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I'm trying to understand how altering the frequency response of a H(z) low pass filter, will visually alter it's frequency response plot. For example: by doing H(z^2), would the frequency response represent the filter's cut out frequency happening much later than H(z)? If I multiply H(z) for something like 0.5(1-z^(-1)) as I have zeros in 0 and 0.5 a sort of band-pass will show up between 0 and 0.5?

Thank you

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It is just like ordinary functions manipulation. You have to remember that z and the frequency are linked with $z = exp(j \omega \cdot T)$

$H(z^2)$ you are doing something equivalent to $H(2 \omega)$ on the continuous frequency domain, i.e. you are narrowing the filter band, and thus stretching its time response.

On the second example, you have to remember that $H_1(z) H_2(z)$ is the response of two cascading filter, that the product of the Z transforms is the convolution of the the time responses.

The filter you are suggesting $0.5 (1 - z^{-1})$ will be a sort of derivative estimate because a signal with response $x[n]$ will be transformed to $(x[n] - x[n-1])/2$ and this is a high-pass filter. You can also think of it as the inverse of the step response, you can spend some time contemplating a table of pairs of signals and their Z transform, for instance this and slowly but certainly you will build some intuition.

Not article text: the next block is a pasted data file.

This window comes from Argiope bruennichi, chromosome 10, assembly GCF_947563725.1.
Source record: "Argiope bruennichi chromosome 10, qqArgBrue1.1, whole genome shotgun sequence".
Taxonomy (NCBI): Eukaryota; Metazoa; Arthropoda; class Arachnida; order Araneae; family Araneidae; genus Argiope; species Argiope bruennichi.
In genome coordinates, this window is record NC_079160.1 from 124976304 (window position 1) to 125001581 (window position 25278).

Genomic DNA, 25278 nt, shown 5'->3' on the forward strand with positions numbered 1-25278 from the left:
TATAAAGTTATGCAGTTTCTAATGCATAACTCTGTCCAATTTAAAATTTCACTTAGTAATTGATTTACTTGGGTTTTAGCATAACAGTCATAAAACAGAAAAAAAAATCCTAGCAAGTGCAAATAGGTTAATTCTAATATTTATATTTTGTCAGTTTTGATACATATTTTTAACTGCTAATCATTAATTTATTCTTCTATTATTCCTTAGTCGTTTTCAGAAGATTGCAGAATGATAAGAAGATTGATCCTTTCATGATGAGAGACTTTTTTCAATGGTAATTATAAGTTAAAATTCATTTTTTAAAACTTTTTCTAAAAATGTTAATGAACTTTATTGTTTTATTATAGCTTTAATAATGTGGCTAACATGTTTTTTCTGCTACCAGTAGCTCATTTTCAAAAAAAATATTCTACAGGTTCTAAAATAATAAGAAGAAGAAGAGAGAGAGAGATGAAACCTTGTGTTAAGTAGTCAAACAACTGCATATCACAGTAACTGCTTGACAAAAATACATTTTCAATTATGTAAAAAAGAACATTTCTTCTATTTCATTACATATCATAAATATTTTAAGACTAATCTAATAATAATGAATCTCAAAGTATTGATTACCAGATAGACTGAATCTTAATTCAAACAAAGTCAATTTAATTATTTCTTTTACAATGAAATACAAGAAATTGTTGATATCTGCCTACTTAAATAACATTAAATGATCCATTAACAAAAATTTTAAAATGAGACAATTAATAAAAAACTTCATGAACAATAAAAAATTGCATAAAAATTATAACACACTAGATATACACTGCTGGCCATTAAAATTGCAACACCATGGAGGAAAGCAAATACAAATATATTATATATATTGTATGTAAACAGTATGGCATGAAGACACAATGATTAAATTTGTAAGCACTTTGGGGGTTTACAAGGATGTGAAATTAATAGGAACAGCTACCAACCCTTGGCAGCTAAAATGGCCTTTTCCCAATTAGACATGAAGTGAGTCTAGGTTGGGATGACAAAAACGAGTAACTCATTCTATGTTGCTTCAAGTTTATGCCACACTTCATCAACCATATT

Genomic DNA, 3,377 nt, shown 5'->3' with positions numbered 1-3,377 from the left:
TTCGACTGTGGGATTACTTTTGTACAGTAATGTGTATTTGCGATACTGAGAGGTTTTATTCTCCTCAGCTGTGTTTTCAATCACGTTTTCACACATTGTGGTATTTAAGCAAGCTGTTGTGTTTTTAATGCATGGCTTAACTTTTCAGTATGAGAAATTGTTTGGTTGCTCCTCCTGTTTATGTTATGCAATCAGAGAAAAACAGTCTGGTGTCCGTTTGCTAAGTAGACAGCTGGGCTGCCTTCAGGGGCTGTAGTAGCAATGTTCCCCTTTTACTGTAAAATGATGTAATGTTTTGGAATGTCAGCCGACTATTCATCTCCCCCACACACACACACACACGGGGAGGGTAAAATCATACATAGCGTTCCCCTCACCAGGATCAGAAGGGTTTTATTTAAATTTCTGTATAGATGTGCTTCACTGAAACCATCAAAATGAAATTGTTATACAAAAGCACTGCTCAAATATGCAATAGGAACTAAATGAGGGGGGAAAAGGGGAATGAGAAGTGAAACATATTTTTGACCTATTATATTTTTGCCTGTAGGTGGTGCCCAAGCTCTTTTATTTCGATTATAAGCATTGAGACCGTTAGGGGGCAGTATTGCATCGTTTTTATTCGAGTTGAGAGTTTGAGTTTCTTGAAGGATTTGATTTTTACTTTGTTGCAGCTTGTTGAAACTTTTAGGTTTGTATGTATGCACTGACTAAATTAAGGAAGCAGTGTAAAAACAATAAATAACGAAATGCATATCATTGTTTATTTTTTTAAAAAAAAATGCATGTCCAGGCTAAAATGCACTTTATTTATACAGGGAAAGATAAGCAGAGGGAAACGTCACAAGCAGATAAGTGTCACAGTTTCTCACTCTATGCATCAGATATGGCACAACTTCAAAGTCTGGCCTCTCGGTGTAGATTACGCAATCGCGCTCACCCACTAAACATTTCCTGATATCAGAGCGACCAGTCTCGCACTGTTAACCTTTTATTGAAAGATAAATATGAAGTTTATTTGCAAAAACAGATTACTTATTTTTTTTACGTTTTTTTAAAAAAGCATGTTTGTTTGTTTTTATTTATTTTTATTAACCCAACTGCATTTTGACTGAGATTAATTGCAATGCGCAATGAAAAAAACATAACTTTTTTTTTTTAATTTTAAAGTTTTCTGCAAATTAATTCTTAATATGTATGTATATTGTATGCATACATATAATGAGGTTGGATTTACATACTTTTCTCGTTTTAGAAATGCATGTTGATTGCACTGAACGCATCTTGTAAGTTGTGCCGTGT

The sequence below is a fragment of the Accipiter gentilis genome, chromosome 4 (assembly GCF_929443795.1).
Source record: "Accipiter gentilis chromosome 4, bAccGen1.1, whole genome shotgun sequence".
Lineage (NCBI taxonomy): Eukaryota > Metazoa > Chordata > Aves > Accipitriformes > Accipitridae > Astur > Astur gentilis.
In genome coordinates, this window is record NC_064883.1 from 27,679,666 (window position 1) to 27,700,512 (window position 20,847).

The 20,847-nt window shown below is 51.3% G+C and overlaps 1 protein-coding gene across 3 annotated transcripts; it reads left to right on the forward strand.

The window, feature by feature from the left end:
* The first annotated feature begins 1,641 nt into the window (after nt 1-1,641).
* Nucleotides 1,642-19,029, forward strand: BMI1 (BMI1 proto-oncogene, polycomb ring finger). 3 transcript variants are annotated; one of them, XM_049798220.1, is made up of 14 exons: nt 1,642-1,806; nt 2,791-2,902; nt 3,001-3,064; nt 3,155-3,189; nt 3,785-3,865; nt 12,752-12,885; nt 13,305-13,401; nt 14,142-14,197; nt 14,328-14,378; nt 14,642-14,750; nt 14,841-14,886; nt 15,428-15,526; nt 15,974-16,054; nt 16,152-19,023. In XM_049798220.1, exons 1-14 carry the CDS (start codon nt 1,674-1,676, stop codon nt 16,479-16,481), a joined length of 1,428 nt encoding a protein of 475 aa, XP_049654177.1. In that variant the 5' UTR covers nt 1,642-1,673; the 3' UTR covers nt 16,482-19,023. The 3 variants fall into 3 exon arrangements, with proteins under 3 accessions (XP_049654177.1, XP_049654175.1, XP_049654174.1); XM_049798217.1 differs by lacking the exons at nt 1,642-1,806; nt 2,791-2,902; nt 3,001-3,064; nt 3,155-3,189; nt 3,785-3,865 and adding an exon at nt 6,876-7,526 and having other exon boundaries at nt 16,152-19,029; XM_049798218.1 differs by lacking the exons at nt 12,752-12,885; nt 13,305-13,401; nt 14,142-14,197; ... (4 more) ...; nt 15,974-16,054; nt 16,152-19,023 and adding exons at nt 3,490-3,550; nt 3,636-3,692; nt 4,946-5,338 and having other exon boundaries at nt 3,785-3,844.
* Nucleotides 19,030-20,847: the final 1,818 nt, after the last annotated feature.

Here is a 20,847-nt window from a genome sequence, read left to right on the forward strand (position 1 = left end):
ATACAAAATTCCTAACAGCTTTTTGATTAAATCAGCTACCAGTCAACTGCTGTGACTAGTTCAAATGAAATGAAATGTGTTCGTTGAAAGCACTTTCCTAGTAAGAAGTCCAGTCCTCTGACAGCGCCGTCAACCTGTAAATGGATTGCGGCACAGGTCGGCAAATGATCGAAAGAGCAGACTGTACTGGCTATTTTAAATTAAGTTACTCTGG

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  • $\begingroup$ Thank you! So in the cascading filter I can assume that the 0.5(1-z^-1) is a high pass, so by cascading ill have a sort of band pass between H(z) and 0.5(1-z^-1)? $\endgroup$ – HelpMeBro Feb 25 at 18:05
  • $\begingroup$ if H(z) is a low pass filter, yes $\endgroup$ – Bob Feb 25 at 18:21
  • $\begingroup$ Thank you very much! By stretching the time response do you mean for example if I have the H(z) normalized frequency response plot null at 0.4pi rad, when I do H(z^2) it will go to 0.8? $\endgroup$ – HelpMeBro Feb 25 at 19:15
  • $\begingroup$ I expect it to go to 0.2*pi, because the zero is in z = exp(0.4j * pi), to determine where it goes you need to find z, such that z^2 = exp(0.4j * pi) for the modified transfer function. Thus z = exp(0.2j * pi). $\endgroup$ – Bob Feb 26 at 5:47
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If you have a filter impulse response represented by H(z), replacing z with z^2 is equivalent to inserting a zero-valued sample in between each original impulse response sample. Such an operation compresses the frequency response of your original filter by a factor of two.

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